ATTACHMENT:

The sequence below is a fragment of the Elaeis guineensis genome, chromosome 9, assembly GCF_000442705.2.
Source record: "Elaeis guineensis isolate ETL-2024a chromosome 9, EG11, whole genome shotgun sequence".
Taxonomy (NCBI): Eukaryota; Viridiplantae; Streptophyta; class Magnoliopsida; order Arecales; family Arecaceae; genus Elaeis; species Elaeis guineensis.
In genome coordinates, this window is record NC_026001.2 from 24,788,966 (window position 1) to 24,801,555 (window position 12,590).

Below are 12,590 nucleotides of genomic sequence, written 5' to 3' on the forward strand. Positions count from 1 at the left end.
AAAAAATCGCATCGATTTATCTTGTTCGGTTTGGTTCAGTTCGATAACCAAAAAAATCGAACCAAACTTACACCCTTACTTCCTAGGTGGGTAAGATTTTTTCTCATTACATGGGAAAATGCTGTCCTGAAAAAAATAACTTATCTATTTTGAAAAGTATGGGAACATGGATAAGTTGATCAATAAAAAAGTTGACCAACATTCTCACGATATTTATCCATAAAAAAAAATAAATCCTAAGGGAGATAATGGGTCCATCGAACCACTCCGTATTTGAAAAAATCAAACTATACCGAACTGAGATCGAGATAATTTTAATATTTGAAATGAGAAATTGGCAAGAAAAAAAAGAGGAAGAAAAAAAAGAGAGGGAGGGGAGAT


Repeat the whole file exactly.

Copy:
The sequence below is a fragment of the Elaeis guineensis genome, chromosome 9, assembly GCF_000442705.2.
Source record: "Elaeis guineensis isolate ETL-2024a chromosome 9, EG11, whole genome shotgun sequence".
Taxonomy (NCBI): Eukaryota; Viridiplantae; Streptophyta; class Magnoliopsida; order Arecales; family Arecaceae; genus Elaeis; species Elaeis guineensis.
In genome coordinates, this window is record NC_026001.2 from 24,788,966 (window position 1) to 24,801,555 (window position 12,590).

Below are 12,590 nucleotides of genomic sequence, written 5' to 3' on the forward strand. Positions count from 1 at the left end.
AAAAAATCGCATCGATTTATCTTGTTCGGTTTGGTTCAGTTCGATAACCAAAAAAATCGAACCAAACTTACACCCTTACTTCCTAGGTGGGTAAGATTTTTTCTCATTACATGGGAAAATGCTGTCCTGAAAAAAATAACTTATCTATTTTGAAAAGTATGGGAACATGGATAAGTTGATCAATAAAAAAGTTGACCAACATTCTCACGATATTTATCCATAAAAAAAAATAAATCCTAAGGGAGATAATGGGTCCATCGAACCACTCCGTATTTGAAAAAATCAAACTATACCGAACTGAGATCGAGATAATTTTAATATTTGAAATGAGAAATTGGCAAGAAAAAAAAGAGGAAGAAAAAAAAGAGAGGGAGGGGAGAT